The servant was forbidden to tell tales about the ears, but, desperate to tell the king’s secret, he whispered it into a hole in the ground, after which he then filled with earth. Reeds grew on the spot where the secret had been whispered, and every time the wind blew, the reeds repeated what the servant had said: "Midas has ass’s ears." Midas then became a laughingstock.

The death of Anchurus

Despite the unfortunate events that happened to him, the mythical Midas never seemed to learn his lesson or acquire better judgment. According to one story, a huge hole opened up in the ground at a city named Celaenae.

An oracle declared to Midas that he could only close the abyss by throwing his most precious possession into it. Midas still valued money above all else, and he threw vast amounts of gold and silver into the hole, but to no avail. His son, Anchurus, however, realizing that human life was more precious than anything, rode into the gaping hole on his horse. As the boy really was Midas’s most precious possession, the hole closed up, and Midas lost his son forever.

Midas has another tragic side in that it is also said the King committed suicide by drinking bull’s blood. According to different versions of the story, this was either because his kingdom was being invaded or because of his shame about his ass’s ears.

The Tomb of King Midas

What just might be the 2,700-year-old tomb of the real King Midas was unearthed in the 1950s near the small village of Yassihoyuk in central Turkey. The tomb was located under a conical hill, which is today known as the Midas Mound.

Inside, archaeologists found the body of the old king, who probably died when he was about 60, lying on a thick layer of cloth inside a wooden coffin. With him in the tomb were items of wooden furniture as well as bronze goblets, bowls, pots, and pans—but nothing at all made of gold.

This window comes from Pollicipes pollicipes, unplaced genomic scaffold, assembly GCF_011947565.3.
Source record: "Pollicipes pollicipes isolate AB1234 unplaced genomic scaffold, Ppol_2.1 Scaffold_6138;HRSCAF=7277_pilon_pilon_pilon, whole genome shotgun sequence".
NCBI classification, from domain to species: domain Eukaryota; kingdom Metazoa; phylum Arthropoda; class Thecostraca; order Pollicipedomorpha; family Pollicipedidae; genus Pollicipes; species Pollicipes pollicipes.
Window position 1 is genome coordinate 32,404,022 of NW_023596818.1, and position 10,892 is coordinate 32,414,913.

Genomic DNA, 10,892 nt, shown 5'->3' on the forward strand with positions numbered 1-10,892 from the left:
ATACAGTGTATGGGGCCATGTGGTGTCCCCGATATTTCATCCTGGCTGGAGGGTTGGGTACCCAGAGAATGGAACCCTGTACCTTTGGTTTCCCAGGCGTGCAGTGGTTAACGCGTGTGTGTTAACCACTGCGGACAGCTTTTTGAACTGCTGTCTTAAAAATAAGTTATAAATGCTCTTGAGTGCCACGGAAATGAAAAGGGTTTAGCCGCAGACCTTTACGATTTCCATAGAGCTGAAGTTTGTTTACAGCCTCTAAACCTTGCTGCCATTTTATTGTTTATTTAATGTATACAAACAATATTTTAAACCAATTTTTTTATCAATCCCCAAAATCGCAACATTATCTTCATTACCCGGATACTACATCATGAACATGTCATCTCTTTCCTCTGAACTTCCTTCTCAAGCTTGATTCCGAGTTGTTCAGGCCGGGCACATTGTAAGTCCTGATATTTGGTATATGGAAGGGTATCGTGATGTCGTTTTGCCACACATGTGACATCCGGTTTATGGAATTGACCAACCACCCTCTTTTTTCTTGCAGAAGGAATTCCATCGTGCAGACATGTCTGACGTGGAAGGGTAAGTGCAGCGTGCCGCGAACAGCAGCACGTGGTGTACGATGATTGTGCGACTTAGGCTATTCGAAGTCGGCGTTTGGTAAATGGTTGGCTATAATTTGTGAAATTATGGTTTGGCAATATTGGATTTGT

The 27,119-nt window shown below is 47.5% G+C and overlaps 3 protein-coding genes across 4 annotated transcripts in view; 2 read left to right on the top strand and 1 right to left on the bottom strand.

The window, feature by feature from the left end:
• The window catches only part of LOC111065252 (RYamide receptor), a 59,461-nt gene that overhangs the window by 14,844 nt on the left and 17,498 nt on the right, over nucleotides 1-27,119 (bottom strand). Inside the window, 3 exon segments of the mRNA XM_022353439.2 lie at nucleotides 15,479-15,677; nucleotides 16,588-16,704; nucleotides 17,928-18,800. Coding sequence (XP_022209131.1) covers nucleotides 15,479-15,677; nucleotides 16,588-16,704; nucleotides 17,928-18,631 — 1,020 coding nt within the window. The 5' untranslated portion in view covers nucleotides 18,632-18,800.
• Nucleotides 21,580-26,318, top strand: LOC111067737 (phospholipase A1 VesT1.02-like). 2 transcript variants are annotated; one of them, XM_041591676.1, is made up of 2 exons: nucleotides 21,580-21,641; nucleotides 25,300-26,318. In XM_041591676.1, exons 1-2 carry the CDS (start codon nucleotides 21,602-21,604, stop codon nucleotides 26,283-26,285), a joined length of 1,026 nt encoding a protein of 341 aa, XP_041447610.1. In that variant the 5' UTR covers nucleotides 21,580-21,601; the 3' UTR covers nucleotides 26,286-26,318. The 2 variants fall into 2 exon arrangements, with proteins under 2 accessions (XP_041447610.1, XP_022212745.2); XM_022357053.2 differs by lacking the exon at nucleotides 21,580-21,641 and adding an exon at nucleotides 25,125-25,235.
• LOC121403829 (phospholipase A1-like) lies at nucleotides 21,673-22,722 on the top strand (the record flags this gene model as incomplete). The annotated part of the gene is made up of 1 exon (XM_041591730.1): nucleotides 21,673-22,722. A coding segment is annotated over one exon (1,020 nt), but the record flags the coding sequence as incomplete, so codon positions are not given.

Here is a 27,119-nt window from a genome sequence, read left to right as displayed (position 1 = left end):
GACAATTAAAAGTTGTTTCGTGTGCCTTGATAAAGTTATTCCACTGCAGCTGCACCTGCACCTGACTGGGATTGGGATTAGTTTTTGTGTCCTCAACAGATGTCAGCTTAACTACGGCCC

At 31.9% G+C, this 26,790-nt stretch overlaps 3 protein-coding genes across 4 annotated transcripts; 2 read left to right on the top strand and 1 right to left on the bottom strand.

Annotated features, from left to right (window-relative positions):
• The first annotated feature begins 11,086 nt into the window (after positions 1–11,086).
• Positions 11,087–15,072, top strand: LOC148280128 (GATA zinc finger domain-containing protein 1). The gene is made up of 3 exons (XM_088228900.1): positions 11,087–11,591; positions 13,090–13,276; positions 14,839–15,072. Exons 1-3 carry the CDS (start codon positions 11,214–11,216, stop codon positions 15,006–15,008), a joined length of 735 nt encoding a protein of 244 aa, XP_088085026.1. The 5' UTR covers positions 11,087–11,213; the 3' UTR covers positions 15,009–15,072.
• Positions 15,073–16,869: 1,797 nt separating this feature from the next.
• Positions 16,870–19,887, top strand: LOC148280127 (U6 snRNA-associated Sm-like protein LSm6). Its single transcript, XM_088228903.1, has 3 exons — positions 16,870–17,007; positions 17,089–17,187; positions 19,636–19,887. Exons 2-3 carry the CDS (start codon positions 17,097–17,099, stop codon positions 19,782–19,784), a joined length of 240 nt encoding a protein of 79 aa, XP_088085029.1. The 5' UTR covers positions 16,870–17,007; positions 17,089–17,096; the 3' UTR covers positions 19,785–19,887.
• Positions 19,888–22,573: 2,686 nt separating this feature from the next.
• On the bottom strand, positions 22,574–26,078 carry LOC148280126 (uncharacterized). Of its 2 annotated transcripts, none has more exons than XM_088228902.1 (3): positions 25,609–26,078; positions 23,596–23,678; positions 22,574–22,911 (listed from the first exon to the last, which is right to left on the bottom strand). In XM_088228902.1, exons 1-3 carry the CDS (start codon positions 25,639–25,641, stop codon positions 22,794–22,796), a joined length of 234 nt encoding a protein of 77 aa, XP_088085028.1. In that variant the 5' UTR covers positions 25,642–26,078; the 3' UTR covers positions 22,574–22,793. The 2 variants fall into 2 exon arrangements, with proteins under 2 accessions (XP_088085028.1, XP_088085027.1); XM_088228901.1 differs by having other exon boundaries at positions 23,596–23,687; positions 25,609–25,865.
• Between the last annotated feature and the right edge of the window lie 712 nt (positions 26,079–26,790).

One of the many interesting things about Midas’s tomb, however, was that it contained evidence of a huge funeral feast that would have been held to mark the king’s death.

Midas was buried with the dirty plates, cups, and utensils still in the tomb with him. By studying the leftovers, archaeologists have concluded that the feast probably included a spicy lamb stew, hummus (a paste made from chickpeas), broad-bean paste, halva (a dessert made from sesame seeds, honey, and nuts), and an alcoholic drink made from honey, grapes, and barley. In 2000, scientists re-created the original funeral menu for a Midas feast, which was held at the University of Pennsylvania Museum.

The Tale is Transferred Down the Ages

It is a fact that many ancient writers mention Midas. They include Greek historian Herodotus (c. 484–425 BCE), Greek geographer Strabo (c. 64 BCE–23 CE), and Greek travel writer Pausanias (143–176 CE). The latter is thought to have come from the same region as Midas and wrote about him in his Description of Greece. Midas also appears in the work of Roman poet Ovid (43 BCE–17 CE) and that of Gaius Julius Hyginus, a Latin poet of the late first century BCE.

The tale of Midas’s golden tou has been retold many times as a children’s story, and he is often mentioned in literature as an example of someone who loves wealth. Attributing the "Midas touch" to someone can also refer to that person’s ability to create wealth.

Midas is popular with artists having been depicted many times in art, especially in paintings showing the ill-fated music competition that he judged.